Perfecting Sound Forever: An Aural History of Recorded Music
In 1915, Thomas Edison proclaimed that he could record a live performance and reproduce it perfectly, shocking audiences who found themselves unable to tell whether what they were hearing was an Edison Diamond Disc or a flesh-and-blood musician. Today, the equation is reversed. Whereas Edison proposed that a real performance could be rebuilt with absolute perfection, Pro Tools and digital samplers now allow musicians and engineers to create the illusion of performances that never were. In between lies a century of sonic exploration into the balance between the real and the represented.
Tracing the contours of this history, Greg Milner takes us through the major breakthroughs and glorious failures in the art and science of recording. An American soldier monitoring Nazi radio transmissions stumbles onto the open yet revolutionary secret of magnetic tape. Japanese and Dutch researchers build a first-generation digital audio format and watch as their "compact disc" is marketed by the music industry as the second coming of Edison yet derided as heretical by analog loyalists. The music world becomes addicted to volume in the nineties and fights a self-defeating "loudness war" to get its fix.
From Les Paul to Phil Spector to King Tubby, from vinyl to pirated CDs to iPods, Milner's Perfecting Sound Forever pulls apart musical history to answer a crucial question: Should a recording document reality as faithfully as possible, or should it improve upon or somehow transcend the music it records? The answers he uncovers will change the very way we think about music.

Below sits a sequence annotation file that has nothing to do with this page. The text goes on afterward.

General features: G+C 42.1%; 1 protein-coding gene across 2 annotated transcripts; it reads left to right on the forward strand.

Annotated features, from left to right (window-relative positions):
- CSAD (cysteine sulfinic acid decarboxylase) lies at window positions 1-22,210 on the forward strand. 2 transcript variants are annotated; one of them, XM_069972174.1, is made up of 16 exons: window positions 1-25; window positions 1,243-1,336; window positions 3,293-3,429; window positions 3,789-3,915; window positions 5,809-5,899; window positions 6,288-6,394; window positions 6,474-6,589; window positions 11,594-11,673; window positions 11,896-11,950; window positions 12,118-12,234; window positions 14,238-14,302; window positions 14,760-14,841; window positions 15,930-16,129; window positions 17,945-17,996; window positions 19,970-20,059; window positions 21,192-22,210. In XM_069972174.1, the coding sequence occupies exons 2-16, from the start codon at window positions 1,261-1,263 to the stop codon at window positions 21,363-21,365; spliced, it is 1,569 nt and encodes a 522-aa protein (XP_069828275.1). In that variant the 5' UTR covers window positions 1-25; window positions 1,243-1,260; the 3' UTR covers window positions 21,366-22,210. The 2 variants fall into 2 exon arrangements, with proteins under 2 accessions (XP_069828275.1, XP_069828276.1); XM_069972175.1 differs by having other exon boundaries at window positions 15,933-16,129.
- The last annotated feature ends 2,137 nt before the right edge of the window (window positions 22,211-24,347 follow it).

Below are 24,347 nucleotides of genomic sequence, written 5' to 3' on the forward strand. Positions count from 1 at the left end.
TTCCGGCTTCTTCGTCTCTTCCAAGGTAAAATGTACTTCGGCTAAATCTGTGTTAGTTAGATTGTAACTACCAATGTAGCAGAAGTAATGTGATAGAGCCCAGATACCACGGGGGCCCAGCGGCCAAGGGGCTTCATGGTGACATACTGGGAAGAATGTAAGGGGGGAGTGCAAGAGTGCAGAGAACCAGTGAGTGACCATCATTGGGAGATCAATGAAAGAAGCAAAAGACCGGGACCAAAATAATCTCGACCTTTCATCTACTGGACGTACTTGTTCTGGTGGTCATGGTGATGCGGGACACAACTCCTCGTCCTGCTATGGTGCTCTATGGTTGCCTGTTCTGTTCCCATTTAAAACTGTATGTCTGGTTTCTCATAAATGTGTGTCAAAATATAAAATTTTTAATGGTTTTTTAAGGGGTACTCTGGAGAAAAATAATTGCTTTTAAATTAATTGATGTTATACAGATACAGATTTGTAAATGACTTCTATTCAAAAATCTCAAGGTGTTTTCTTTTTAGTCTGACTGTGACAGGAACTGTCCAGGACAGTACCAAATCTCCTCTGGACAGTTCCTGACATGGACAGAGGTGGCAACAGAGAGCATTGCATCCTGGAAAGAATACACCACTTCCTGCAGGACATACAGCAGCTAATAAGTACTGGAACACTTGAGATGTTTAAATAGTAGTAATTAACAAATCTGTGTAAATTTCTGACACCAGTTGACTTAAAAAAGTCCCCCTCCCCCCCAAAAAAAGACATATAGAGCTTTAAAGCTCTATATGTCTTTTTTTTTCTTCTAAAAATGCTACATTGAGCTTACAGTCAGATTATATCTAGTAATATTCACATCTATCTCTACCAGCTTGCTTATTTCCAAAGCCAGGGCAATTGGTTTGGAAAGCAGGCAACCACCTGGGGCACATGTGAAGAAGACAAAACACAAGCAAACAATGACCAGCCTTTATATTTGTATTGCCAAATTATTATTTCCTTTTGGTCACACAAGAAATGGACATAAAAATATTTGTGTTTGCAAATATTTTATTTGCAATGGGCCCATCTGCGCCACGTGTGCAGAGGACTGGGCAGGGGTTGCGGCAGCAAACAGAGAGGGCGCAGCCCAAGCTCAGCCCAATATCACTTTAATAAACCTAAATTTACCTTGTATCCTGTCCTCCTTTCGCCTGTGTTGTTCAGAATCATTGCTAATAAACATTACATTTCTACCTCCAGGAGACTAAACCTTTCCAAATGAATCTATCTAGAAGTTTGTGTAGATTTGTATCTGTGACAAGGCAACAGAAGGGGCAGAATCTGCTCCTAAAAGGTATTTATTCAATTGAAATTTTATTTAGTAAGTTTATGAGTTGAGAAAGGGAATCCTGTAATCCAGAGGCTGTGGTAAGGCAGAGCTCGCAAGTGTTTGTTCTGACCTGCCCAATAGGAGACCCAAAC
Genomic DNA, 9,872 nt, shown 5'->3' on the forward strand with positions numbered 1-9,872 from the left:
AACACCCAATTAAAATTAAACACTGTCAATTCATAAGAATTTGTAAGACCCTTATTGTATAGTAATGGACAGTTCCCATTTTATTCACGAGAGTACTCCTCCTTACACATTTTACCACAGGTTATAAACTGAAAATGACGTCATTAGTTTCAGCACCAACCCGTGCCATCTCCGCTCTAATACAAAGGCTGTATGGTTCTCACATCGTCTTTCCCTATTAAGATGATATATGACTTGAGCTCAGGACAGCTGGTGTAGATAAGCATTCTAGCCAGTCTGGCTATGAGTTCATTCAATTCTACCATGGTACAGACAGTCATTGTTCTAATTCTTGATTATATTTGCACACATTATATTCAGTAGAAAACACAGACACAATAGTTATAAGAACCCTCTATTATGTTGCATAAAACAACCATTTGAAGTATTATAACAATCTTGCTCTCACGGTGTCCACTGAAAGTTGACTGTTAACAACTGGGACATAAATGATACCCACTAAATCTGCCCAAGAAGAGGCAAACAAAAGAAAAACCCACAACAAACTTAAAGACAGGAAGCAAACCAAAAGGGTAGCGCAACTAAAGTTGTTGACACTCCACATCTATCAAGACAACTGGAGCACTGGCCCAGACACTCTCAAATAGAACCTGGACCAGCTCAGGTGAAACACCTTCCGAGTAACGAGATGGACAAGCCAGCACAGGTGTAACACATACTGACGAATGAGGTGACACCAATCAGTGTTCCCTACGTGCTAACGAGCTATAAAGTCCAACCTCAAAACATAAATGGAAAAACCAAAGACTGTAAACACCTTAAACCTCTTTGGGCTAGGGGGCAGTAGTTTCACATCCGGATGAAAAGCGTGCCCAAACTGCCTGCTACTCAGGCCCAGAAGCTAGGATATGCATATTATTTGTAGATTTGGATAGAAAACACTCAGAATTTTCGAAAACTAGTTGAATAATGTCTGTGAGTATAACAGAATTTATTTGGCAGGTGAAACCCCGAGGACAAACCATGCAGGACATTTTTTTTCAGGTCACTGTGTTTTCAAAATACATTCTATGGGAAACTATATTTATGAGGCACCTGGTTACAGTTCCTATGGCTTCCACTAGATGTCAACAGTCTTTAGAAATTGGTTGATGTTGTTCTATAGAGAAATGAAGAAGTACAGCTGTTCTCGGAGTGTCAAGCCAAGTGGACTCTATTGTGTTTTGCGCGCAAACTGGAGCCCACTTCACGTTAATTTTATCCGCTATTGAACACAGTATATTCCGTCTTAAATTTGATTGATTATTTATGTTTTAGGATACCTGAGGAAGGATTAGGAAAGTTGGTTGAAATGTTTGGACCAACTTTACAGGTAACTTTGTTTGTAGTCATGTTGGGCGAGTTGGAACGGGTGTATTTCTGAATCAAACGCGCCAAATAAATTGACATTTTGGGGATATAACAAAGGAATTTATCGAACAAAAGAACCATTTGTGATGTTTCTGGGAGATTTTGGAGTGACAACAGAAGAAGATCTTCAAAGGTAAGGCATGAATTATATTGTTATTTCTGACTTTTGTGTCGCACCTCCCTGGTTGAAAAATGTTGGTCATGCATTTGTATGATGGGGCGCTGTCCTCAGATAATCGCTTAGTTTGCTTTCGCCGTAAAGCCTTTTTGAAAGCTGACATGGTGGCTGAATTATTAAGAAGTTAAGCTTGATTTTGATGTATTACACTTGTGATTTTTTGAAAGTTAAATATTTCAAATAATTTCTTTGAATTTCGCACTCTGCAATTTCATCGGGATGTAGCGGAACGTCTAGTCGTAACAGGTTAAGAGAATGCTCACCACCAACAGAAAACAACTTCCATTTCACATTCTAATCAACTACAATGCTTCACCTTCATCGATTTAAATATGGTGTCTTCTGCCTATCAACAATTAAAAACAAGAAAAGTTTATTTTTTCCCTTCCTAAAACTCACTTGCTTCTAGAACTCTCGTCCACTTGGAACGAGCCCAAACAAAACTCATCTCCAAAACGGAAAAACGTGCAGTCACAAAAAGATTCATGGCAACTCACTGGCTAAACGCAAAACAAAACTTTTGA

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LibraryThing ReviewUser Review - chriszodrow - LibraryThing
If you love music, play music, have an interest in audio technology, and have ever wondered how we got here, this will be an endlessly fascinating read. We are at the beginning of a new era that holds ... Read full review
PERFECTING SOUND FOREVER: An Aural History of Recorded MusicUser Review - Jane Doe - Kirkus
Music and technology journalist Milner (co-author: Metallica: This Monster Lives, 2004) unravels the expansive saga of documented sound.The author begins in the late 19th century, tracing the ... Read full review